MECCA -- In a palace overlooking Islam's holiest site, rival Palestinian leaders vowed yesterday to work out a power-sharing agreement to avert a civil war, asking their followers to abide by a truce during the marathon talks crucial to the peace process with Israel.
But threats of new revenge attacks arose in Gaza after the killing of a Hamas activist, underlining the danger of an explosion of factional fighting if the talks in Mecca fail.
"We will not leave this holy place until we have agreed on everything good, with God's blessing," Palestinian President Mahmoud Abbas said at an opening ceremony, sitting alongside his rival Khaled Mashaal, head of the militant group Hamas.
"I tell our people to expect good news, and I hope this [meeting] will not be mere words in the air," Abbas said at the ceremony, which was aired live on television across the Mideast.
Mashaal turned to Abbas and said they both had to tell their supporters to respect a truce reached Sunday, to which Abbas nodded his agreement.
"We want to give a message to the nation, and the world, to create a positive atmosphere for these talks," Mashaal said. "We came here to agree and we have no other option but to agree."
The talks were held in a palace overlooking the Kaaba, the cube-shaped shrine toward which all Muslims face when praying. Saudi television repeatedly moved from scenes of the ceremony to images of the Kaaba -- reflecting Saudi hopes that the venue will press the sides to resolve their differences.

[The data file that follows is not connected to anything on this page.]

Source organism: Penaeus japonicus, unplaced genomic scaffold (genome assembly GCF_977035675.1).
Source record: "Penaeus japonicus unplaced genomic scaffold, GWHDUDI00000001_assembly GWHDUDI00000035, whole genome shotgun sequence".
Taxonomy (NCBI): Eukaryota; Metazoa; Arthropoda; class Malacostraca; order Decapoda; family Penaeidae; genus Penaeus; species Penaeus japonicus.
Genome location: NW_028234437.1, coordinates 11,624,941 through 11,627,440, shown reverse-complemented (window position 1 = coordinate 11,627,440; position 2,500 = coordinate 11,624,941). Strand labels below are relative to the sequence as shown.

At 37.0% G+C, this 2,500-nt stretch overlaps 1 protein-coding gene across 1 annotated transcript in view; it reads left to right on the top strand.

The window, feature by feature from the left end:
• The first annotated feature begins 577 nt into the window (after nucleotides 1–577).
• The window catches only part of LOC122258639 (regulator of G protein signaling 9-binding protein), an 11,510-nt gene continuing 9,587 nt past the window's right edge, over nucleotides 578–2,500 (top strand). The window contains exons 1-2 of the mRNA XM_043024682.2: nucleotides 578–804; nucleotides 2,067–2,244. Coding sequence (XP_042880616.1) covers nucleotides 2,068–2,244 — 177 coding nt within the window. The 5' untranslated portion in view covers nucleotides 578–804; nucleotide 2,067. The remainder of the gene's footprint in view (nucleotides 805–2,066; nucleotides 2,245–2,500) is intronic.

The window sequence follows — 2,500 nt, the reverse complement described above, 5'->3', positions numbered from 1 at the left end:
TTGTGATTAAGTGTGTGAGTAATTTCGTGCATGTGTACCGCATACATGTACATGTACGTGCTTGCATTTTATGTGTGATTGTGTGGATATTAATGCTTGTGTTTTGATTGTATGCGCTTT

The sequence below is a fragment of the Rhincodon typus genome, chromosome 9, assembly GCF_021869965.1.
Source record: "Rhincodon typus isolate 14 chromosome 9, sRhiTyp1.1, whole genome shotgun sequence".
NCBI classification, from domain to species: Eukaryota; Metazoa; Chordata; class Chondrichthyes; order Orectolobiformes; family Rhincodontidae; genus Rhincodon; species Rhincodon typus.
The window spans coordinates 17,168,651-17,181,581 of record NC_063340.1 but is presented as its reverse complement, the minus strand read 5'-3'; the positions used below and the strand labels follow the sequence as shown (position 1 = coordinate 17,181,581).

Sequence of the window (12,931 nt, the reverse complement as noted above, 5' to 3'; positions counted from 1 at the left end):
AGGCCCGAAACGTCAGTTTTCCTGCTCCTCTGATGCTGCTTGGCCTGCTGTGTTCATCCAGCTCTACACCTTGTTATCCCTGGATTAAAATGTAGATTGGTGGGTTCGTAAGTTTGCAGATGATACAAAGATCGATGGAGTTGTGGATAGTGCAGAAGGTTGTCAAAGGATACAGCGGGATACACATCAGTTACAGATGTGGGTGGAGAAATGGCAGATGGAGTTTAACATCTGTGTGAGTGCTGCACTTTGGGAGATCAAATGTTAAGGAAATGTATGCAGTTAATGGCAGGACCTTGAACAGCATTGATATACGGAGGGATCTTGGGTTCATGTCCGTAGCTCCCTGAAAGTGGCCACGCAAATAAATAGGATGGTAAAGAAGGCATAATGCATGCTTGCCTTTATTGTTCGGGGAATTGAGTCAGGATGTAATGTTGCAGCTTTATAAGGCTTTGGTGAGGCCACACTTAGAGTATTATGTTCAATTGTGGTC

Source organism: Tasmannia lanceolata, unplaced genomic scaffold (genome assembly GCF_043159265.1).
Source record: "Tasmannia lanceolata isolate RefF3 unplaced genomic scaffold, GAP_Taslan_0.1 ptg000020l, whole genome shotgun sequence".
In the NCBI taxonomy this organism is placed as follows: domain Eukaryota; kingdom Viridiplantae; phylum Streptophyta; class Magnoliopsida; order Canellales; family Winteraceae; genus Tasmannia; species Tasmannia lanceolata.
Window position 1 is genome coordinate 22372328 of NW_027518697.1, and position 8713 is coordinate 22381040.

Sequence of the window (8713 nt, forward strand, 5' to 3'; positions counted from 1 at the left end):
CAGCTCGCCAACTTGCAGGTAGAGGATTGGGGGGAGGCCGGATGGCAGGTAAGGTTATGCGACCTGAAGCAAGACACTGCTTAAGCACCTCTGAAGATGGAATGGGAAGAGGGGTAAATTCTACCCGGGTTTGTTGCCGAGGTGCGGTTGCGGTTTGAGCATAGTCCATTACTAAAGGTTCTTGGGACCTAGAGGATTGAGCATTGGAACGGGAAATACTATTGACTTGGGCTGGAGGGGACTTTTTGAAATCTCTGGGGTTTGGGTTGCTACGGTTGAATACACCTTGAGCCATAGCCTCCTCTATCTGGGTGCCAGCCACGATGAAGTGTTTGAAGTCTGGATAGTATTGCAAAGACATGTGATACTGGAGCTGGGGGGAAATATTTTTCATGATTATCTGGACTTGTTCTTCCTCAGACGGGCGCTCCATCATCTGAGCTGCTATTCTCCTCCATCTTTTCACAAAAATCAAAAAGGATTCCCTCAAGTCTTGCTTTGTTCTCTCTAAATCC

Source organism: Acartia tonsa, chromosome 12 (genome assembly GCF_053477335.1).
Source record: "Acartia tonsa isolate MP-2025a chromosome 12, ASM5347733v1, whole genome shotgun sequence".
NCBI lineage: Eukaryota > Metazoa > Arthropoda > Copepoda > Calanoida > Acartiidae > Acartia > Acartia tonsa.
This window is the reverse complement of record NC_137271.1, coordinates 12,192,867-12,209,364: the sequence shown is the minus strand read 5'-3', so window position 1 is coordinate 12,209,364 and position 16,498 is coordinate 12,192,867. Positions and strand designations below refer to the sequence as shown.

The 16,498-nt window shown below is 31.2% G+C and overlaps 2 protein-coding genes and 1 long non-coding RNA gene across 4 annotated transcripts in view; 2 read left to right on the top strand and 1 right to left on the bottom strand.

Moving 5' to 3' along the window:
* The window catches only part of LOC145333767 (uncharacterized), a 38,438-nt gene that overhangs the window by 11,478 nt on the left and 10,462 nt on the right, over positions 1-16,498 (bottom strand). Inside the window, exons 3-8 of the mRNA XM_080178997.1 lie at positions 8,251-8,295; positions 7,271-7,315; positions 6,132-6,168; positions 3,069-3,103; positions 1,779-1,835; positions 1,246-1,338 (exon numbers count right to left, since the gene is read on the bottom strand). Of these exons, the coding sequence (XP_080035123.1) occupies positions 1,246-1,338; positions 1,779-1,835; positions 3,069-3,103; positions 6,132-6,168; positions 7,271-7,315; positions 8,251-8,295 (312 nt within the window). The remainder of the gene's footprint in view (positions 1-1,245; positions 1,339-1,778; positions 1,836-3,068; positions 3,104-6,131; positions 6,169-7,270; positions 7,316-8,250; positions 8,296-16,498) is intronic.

Both sides sounded optimistic last night. Nabil Amr, a spokesman for Abbas, said he hoped to reach a deal on a coalition government within 48 hours. "We have finished the general talks and exchanges of views. Now we have started discussions over forming the Cabinet and its political program," he told the Associated Press.
"The atmosphere is positive. I expect to reach a deal on sharing power -- we have no alternative but to reach a deal," said Mohammed Nazal, of the Hamas delegation. The talks were to continue through the night.
The gathering is a high-stakes bid by Saudi Arabia to end bloodshed between Palestinians that has killed dozens in recent months. Saudi Arabia wants the Palestinians to reach a deal on a coalition government not only to end the bloodshed but also so that the long-stalled Israeli-Palestinian peace process can resume -- something the kingdom believes is vital to reducing tensions across the Mideast.
In two rounds of talks between Abbas and Mashaal yesterday, Saudi King Abdullah and Saudi officials did not participate. Abdullah hosted a lunch in which the two leaders sat on either side of the monarch.
Abbas aides said they may need more direct intervention from Abdullah -- a sign of how difficult the few final obstacles to a deal may be to overcome. "We asked him to intervene because he has the respect of the two parties," Amr said in an interview.